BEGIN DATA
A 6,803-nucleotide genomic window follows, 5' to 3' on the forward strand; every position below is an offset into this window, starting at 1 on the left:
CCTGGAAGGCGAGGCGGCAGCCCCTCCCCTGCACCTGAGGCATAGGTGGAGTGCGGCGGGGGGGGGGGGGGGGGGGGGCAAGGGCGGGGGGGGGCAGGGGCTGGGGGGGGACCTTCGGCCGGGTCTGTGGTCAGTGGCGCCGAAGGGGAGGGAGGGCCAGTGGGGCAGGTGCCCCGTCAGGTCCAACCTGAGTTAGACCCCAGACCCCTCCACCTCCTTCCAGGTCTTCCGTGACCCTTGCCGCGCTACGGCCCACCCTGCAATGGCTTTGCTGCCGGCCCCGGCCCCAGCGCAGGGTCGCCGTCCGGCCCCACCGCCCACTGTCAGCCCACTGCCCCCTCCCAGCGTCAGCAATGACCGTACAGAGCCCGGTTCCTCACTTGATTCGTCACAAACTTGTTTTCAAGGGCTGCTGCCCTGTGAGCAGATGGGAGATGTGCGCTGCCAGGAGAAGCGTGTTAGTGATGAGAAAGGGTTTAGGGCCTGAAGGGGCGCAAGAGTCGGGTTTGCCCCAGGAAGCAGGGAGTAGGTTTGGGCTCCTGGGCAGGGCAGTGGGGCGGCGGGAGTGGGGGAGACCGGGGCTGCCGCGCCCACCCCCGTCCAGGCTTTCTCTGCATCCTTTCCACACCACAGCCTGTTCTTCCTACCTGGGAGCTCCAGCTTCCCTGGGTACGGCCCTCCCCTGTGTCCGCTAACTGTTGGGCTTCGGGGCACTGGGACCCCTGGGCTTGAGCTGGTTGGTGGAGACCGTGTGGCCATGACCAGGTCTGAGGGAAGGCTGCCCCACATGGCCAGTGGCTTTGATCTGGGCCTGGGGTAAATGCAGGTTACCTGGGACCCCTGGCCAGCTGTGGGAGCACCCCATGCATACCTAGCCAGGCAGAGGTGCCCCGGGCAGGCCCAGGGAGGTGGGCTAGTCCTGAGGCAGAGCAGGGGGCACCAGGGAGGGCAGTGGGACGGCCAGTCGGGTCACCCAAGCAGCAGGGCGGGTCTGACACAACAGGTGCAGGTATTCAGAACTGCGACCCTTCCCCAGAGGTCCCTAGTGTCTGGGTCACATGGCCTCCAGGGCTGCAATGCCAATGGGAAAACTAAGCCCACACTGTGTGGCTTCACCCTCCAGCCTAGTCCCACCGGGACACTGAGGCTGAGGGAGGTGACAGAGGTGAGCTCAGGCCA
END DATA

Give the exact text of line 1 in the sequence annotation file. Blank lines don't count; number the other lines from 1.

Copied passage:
A 6,803-nucleotide genomic window follows, 5' to 3' on the forward strand; every position below is an offset into this window, starting at 1 on the left: